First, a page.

Browse results

You are looking at 1 - 10 of 2,436 items for :

  • Performing Arts x
  • Search level: All x
Clear All
Revisiting Critical Event Narrative Inquiry
This thought-provoking research anthology adopts a postmodern stance and fills in a gap of knowledge for the education of professional development in teacher education, health sciences and the arts. Allowing subjectivity and multiple voices, the authors add to the intimate and negotiated knowledge of being and becoming – indigenous, architect, mother, teacher, health researcher, and supervisor. In fifteen chapters, the authors share knowledge of pain and reward in critical events in the realm of professional identity formation. The book provides a selection of personal and far-reaching stories and adds to the reflexivity of memories of critical events.

Contributors are: Geir Aaserud, Åsta Birkeland, Bodil H. Blix, Sidsel Boldermo, Mimesis Heidi Dahlsveen, Nanna Kathrine Edvardsen, Rikke Gürgens Gjærum, Tona Gulpinar, Carola Kleemann, Tove Lafton, Mette Bøe Lyngstad, Elin Eriksen Ødegaard, Anna-Lena Østern, Alicja R. Sadownik, Tiri Bergesen Schei and Vibeke Solbue.
Volume Editor:
This publication brings together current scholarship that focuses on the significance of performing arts heritage of royal courts in Southeast Asia. The contributors consist of both established and early-career researchers working on traditional performing arts in the region and abroad. The first volume, Pusaka as Documented Heritage, consists of historical case studies, contexts and developments of royal court traditions, particularly in the nineteenth and twentieth centuries. The second volume, Pusaka as Performed Heritage, comprises chapters that problematise royal court traditions in the present century with case studies that examine the viability, adaptability and contemporary contexts for coexisting administrative structures.
A Relational View on Artistic Practices from Africa and the Diaspora
The present volume brings together contributions which explore artworks – including literature, visual arts, film and performances – as dynamic sites of worlding. It puts emphasis on the processes of creating or doing worlds, implying movement as opposed to the boundary drawing of area studies. From such a processual perspective, Africa is not a delineated area, but emerges in a variety of relations which can reach across the continent, but also the Indian Ocean, the Atlantic or Europe.

Contributors are: Thierry Boudjekeu, Elena Brugioni, Ute Fendler, Sophie Lembcke, Gilbert Ndi Shang, Samuel Ndogo, Duncan Tarrant, Kumari Issur, CJ Odhiambo, Michaela Ott, Peter Simatei, Clarissa Vierke, Chinelo J. Enemuo.

Abstract

This article explores the idea of “worlding” as a form of agency in war-intervention imaginaries in East Africa. The article argues that these imaginaries draw their materiality from experiences of war and in return attempt to provide these “worlds” of wars with new and alternative meanings and possibilities. It is these new alternative meanings and possibilities that indeed constitute peace culture. The agency of (re)imagining a peace culture is what constitutes “worlding.” That is, the power of the imaginary to transform lived realities as found in the worlds of these artists as they know and experience them, and in return, the worlds their imaginations (en)vision. Thus, “worldings” in these war imaginaries are construed as a means of devising a world by choosing its chaotic and dysfunctional present while similarly aiming at its transformative future. “Worlding” in a work of art is the process of bringing into being or “setting up” a world or worlds; it is therefore the process of defamiliarizing the world as we know it, investing it with new meanings, and opening it to new possibilities. In demonstrating how “worlding” manifests as an agency of peace culture, the following imaginaries of war are the key subjects of analysis: Ni Sisi, a film for community development; the play Thirty Years of Bananas, by Alex Mukulu; and the novel Murambi, the Book of Bones, by Boubacar Boris Diop.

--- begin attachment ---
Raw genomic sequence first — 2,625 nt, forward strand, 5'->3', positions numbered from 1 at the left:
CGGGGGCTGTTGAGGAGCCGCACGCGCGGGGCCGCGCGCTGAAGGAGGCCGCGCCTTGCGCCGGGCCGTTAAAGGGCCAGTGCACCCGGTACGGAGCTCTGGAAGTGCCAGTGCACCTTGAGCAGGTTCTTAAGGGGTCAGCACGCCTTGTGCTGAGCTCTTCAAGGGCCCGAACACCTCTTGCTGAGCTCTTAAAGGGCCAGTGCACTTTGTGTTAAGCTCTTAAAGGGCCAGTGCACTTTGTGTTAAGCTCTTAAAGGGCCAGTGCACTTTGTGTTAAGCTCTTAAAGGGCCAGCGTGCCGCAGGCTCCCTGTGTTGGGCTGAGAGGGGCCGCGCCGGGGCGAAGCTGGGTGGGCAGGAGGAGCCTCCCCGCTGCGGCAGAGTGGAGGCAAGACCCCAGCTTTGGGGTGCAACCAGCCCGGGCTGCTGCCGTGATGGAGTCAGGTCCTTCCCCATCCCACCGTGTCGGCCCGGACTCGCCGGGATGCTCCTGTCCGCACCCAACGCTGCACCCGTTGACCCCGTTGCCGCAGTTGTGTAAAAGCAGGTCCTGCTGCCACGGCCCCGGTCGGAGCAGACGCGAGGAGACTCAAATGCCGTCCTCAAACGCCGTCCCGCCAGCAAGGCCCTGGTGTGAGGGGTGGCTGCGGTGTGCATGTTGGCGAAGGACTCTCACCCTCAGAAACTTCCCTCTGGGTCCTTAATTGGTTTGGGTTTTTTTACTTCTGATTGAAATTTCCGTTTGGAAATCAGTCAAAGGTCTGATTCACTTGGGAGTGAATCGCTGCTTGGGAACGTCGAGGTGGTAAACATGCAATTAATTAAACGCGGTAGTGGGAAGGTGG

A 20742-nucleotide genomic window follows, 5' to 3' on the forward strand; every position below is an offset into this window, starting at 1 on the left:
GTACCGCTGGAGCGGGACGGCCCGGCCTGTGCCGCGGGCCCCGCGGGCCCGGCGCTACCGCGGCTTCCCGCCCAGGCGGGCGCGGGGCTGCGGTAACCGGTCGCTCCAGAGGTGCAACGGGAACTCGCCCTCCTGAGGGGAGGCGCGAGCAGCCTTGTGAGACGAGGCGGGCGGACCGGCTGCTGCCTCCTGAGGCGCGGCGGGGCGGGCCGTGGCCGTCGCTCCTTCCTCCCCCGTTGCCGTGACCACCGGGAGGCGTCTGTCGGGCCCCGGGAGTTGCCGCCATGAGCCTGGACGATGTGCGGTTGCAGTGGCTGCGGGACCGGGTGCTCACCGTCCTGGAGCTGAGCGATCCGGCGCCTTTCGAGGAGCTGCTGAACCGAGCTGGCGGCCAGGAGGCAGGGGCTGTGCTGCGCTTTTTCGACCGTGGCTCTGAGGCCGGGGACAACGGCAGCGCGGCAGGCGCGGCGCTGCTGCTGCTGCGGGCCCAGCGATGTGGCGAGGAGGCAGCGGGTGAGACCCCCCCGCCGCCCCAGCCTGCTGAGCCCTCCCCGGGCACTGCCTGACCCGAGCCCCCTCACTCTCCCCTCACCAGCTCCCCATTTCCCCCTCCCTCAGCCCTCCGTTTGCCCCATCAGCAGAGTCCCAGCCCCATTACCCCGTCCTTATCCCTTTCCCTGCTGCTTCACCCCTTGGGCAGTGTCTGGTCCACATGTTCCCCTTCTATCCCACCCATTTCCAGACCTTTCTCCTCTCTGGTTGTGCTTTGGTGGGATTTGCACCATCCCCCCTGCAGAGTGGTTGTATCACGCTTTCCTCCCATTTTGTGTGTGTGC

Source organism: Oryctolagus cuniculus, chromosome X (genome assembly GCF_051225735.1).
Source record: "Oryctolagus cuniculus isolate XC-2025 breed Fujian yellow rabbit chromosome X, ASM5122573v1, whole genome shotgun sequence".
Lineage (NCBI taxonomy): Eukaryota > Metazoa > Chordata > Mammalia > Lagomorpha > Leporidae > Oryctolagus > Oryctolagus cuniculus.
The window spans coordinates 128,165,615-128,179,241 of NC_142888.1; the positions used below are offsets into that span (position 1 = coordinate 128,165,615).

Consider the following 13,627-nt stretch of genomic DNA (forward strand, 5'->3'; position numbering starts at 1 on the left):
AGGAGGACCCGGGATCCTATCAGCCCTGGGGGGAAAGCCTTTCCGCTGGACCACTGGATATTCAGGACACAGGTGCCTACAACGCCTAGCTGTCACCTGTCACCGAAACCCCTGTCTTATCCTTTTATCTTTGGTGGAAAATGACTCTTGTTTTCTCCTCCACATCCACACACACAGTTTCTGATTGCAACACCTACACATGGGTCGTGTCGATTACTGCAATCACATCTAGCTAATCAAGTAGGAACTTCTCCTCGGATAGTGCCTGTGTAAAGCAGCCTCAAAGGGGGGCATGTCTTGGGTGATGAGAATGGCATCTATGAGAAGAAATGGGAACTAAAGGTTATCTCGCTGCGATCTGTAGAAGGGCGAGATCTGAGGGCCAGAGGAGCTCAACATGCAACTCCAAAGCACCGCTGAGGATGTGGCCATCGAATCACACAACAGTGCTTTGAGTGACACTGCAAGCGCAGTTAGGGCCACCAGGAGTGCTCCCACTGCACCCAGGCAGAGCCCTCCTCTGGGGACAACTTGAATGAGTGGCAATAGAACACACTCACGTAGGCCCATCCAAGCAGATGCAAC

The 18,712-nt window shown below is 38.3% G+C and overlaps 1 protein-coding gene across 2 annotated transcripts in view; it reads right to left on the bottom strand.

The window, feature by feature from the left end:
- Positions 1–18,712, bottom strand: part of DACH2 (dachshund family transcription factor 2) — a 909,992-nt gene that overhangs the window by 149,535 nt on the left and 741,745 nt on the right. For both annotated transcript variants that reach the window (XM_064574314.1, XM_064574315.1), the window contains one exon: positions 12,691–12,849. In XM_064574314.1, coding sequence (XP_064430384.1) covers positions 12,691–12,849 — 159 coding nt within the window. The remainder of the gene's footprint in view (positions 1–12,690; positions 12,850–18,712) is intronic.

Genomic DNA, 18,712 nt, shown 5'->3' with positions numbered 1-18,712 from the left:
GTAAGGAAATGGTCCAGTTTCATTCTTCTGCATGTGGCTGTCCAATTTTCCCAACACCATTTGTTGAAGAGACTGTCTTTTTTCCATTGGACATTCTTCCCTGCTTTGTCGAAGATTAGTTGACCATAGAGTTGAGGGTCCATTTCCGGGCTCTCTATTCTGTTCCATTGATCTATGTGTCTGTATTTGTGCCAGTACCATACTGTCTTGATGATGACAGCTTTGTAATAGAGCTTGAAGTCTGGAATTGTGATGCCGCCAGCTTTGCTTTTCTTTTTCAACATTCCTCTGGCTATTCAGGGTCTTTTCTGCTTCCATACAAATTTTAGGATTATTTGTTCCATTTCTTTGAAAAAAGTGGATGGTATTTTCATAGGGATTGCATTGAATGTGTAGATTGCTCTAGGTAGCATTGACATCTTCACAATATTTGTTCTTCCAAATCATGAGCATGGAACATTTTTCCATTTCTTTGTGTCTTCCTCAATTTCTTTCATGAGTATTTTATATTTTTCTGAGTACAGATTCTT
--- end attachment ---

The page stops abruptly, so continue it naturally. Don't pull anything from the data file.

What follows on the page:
Open Access
In: Of Worlds and Artworks
In: Of Worlds and Artworks
Author:

Abstract

This paper proceeds from the understanding that artworks can constitute worlds that are different from present realities. In this process of world-making, art and literature, in general, constitute fictional spaces that either contest the existing ones or are relational to them. What this means, then, is that the process of “worlding” can equally be understood as that of undoing hegemonic formations and spaces.

This article explores how diasporic writings produce political and cultural realities—imagined and utopic—that contest and transform relations based on national rootedness and territorial logic. I will use the term “world-making” to mean the artworks’ ability to contest and transform existing relations of power—whether or not these relations are subsumed under such categories as gender, religion, ethnicity, nation, class, or race—to call alternative temporalities into being. In this sense, I take diaspora-making as a constitutive process that seeks to challenge certain dominant premises, including capitalist globalization, that structure being in the world or being of the world.

Open Access
In: Of Worlds and Artworks
In: Of Worlds and Artworks
In: Of Worlds and Artworks
In: Of Worlds and Artworks
In: Of Worlds and Artworks